I was fortunate enough to be raised by parents who fully embraced new technology. In the late 1970s and early 1980s computers were frighteningly expensive, however, and my parents never thought they would be able to afford one.
The Timex Sinclair 1000 [sold as the ZX81 in the UK -Ed.], released in 1982, was priced for affordability and targeted to families. We got ours for $100 at Maas Brothers, a local department store. I was six then, and I still remember the day of purchase. It was like an old movie, where everything happened in slow motion. My mom happened to spot the computer from across the room and ran to it; Dad and I close on her heels. Once they saw the price tag, there was no question. We were to become computer owners! It was so exciting!
That computer had 2K memory. It had a black and white display and no sound. It could be hooked to a TV, cassette recorder or printer. A 16K expansion was available, but was far outside our price range. We did eventually buy the 4K expansion.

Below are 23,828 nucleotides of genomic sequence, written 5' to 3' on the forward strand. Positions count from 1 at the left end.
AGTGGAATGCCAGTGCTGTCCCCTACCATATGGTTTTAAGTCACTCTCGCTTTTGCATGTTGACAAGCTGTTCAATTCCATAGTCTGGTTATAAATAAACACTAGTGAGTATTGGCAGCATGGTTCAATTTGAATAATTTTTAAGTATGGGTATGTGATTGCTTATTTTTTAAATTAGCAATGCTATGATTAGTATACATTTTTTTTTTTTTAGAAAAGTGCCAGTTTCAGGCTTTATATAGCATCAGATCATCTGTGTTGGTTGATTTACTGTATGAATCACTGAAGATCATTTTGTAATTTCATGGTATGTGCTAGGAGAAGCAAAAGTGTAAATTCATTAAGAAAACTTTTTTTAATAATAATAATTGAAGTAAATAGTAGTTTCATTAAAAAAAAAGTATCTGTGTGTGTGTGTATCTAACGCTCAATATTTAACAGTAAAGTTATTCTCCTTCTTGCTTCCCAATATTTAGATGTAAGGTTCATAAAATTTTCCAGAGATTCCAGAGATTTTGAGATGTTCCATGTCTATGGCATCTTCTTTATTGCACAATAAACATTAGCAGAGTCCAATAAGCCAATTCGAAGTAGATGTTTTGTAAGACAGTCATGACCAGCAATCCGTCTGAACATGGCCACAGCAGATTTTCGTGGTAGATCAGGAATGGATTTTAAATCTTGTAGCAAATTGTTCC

In retrospect, the computer was horrendously slow, but we didn’t know any different at the time. Dad was in school for industrial engineering, and he was able to do his homework on the computer. I was just learning to play chess, and I could do that with the computer! Of course, it took so long to process that I could literally make my move, go to school, and come home in time for the computer to make its move…but still, we had joined the computer revolution.
The Timex Sinclair 1000 fueled my imagination and began a lifelong love affair with computers. Amazingly in this era of disposable computers, that one still worked when it was lost to Hurricane Katrina. I hope to replace it someday.